Alex Koones is no stranger to the queer scene in New York City. She founded the popular pop-up dinner party series called Babetown in 2016, where she brings queer women, non-binary people, and trans folks together to celebrate who they are, eat fantastic food, and build ironclad friendships.
When COVID-19 began to wreak havoc on New York City, Koones jumped into action. Anxiety and depression can be a beast, and while most of the world seemed to be cooking up a storm, others felt paralized.
Koones found a solution, and it’s called “Babes in Quarantine.”
She now cooks and delivers homemade healthy meals to people throughout New York City for an affordable price, all on her own. She then uses those funds to provide low-income queer folks with the free meals they need to survive. Not only does she offer prepared home-cooked meals, but she goes so far as to offer vegan, gluten-free, and plant-based options all for the same low price of $60 for seven meals.
I remember the first time I met Koones. She offered me two free tickets to the 2017 Babetown Pride Party that I couldn’t afford. Her kindness was clear. It wasn’t about who could pay and who couldn’t. It was simply about how she could serve the community and support those in need. Koones radiates a kind of energy that I was so familiar with: the Jewish will to change the world from your own corner of it.
Now is no different. I chatted with Koones about Babetown, her favorite Jewish foods, and what inspired “Babes in Quarantine.”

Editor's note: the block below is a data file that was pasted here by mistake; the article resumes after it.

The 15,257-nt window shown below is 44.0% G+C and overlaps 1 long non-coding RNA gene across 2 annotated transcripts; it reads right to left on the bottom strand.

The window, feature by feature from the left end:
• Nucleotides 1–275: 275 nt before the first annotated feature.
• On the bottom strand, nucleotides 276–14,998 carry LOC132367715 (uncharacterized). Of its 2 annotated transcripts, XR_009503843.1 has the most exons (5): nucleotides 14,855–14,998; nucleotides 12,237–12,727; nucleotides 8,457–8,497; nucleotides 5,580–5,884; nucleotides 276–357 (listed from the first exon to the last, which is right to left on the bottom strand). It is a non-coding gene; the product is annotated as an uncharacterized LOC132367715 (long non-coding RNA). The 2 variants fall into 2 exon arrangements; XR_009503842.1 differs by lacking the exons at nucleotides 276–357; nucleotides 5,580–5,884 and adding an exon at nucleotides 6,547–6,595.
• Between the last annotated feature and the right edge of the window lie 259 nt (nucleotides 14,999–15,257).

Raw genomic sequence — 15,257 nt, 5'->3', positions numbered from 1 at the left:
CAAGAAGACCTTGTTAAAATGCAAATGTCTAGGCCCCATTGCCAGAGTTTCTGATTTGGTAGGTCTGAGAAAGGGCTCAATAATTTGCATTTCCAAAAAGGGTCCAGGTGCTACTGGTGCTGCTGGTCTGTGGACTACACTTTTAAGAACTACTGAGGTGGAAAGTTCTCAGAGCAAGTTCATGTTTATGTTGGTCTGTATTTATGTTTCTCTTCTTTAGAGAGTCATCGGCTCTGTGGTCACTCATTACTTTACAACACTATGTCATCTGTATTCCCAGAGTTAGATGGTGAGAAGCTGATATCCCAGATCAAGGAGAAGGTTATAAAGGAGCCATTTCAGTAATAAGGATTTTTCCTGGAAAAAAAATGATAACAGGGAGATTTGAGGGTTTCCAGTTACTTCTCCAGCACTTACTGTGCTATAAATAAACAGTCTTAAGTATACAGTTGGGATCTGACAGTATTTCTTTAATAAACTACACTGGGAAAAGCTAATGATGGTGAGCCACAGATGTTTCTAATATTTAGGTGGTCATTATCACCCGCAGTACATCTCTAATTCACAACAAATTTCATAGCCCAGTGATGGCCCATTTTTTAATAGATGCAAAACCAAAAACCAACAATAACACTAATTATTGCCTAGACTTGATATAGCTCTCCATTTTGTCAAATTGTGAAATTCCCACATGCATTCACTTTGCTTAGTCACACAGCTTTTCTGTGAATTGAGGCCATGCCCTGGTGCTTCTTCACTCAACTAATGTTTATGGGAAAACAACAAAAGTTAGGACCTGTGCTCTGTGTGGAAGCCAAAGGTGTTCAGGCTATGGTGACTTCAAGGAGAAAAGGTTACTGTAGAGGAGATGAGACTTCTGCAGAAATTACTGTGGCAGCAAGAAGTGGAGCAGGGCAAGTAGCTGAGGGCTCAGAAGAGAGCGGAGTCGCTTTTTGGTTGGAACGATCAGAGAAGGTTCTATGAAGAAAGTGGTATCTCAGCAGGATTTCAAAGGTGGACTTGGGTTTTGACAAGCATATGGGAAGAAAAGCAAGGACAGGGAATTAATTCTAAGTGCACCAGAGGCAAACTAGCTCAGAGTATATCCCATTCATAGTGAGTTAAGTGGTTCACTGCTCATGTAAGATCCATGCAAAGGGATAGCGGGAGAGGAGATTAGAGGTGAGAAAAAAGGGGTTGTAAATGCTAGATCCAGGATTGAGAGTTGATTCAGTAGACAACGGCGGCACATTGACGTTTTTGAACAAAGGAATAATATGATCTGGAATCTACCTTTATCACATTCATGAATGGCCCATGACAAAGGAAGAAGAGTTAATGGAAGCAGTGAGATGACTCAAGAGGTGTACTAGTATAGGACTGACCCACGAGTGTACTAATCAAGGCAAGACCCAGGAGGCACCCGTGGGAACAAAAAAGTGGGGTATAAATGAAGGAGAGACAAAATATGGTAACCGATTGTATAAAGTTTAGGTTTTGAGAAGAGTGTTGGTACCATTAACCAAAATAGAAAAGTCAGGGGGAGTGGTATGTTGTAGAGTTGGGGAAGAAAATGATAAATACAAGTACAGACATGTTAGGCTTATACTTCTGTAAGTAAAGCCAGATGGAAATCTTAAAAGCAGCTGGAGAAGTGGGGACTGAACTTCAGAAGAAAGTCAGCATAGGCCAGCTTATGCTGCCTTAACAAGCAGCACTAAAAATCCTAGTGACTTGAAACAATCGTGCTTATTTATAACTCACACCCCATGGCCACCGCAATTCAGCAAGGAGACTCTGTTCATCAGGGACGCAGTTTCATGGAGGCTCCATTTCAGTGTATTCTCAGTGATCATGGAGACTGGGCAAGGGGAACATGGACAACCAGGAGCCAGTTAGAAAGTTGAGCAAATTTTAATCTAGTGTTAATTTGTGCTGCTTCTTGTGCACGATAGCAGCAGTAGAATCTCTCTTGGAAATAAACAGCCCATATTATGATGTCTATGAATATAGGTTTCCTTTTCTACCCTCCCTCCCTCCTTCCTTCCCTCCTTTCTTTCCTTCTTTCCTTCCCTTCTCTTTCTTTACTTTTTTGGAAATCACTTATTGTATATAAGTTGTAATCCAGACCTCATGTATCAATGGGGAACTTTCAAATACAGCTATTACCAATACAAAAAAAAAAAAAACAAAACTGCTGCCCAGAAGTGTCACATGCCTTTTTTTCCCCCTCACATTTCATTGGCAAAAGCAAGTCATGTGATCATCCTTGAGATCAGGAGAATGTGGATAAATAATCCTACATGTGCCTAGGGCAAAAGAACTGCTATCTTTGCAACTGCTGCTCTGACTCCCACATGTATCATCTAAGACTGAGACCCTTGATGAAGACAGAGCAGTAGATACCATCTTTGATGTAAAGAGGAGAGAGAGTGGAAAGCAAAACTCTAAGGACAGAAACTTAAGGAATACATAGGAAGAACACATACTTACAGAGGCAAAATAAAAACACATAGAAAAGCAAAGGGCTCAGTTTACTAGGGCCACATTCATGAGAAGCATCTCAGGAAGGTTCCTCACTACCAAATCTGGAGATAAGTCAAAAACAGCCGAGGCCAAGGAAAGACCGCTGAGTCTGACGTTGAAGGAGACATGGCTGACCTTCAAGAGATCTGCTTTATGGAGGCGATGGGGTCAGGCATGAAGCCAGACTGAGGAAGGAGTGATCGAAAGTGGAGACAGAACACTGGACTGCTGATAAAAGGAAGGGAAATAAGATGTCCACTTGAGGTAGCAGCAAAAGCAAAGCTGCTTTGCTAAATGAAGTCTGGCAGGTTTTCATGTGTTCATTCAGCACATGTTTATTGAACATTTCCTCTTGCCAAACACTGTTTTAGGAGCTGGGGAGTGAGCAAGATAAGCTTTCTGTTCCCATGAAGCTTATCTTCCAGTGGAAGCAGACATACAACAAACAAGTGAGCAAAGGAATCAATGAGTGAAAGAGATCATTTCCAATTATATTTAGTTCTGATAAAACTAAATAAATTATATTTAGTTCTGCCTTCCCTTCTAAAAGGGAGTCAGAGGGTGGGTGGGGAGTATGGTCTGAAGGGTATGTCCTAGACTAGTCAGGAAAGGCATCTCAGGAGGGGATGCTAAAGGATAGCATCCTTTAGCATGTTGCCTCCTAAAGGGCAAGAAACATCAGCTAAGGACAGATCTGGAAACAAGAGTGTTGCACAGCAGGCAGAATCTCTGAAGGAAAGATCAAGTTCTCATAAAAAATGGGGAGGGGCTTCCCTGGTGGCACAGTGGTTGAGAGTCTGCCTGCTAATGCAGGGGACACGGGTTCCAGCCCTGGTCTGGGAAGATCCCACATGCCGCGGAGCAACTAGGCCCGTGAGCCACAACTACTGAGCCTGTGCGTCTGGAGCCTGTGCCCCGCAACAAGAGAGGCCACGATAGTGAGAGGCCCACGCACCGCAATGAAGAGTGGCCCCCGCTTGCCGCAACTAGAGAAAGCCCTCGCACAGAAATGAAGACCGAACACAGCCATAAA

This interview has been edited and condensed for clarity.
Before the pandemic, you ran a pop-up dinner series called Babetown. Can you tell me about that?
Of course. Babetown is my pop-up supper club for queer women, trans, and non-binary people. I describe it to people as a house party with food. I try to offer people an alternative social experience to a bar or a club — it’s a party in a private home and it’s all inclusive (all you can drink and eat).
I only take 40-60 people per party so people are a little more likely to just start talking to each other and making new friends than if they’re approaching a stranger in a dark club. All the food is put out like a buffet so people can eat, chat, graze, wander around — I don’t often do seated dinners.
I try to keep it very down to earth, no frills, just a laid back house party where I serve delicious food family-style.
What inspired you to take the bull by the horns and start cooking in bulk for hungry queers?
It actually started because a friend of mine texted me and was telling me she’s working from home. She’s vegan and there are very few good vegan places near here that are open. She never has time to feed herself, so could I make her some meals she can easily freeze and defreeze and eat when she needs?
So I figured while I was already doing meals for her, I would post online that I was making meals and delivering them and would anyone else like to sign up for some — the response was immediate and tremendous. I think a lot of people don’t have very much open and available around them.
Whenever I leave the house, I see people waiting around corners to get into grocery stores. Getting food at all is not easy for most people these days and I think that goes double for fresh, nutritious food they can trust.
How did you come up with your pricing for the home-cooked meals?
When I think about the things that have defined my career and my businesses, one of the biggest themes is “non-greedy capitalism.” I always try to think about what I would want to spend on something. What could I, as someone who doesn’t have a huge income, afford?